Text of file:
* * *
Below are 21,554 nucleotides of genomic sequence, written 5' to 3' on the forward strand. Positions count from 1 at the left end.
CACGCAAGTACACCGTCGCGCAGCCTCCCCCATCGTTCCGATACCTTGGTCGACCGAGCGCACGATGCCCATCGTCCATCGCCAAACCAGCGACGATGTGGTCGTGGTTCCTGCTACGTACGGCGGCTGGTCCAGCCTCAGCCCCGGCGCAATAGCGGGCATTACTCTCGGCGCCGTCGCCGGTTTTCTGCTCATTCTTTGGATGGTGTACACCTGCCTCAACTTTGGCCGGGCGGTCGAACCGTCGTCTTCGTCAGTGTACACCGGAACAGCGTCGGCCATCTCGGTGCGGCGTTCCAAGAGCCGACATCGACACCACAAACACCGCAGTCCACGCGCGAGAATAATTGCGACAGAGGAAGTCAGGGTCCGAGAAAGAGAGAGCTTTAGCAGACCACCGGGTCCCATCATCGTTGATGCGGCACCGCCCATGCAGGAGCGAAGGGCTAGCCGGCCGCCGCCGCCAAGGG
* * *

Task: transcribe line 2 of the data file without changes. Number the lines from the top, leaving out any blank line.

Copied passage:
CACGCAAGTACACCGTCGCGCAGCCTCCCCCATCGTTCCGATACCTTGGTCGACCGAGCGCACGATGCCCATCGTCCATCGCCAAACCAGCGACGATGTGGTCGTGGTTCCTGCTACGTACGGCGGCTGGTCCAGCCTCAGCCCCGGCGCAATAGCGGGCATTACTCTCGGCGCCGTCGCCGGTTTTCTGCTCATTCTTTGGATGGTGTACACCTGCCTCAACTTTGGCCGGGCGGTCGAACCGTCGTCTTCGTCAGTGTACACCGGAACAGCGTCGGCCATCTCGGTGCGGCGTTCCAAGAGCCGACATCGACACCACAAACACCGCAGTCCACGCGCGAGAATAATTGCGACAGAGGAAGTCAGGGTCCGAGAAAGAGAGAGCTTTAGCAGACCACCGGGTCCCATCATCGTTGATGCGGCACCGCCCATGCAGGAGCGAAGGGCTAGCCGGCCGCCGCCGCCAAGGG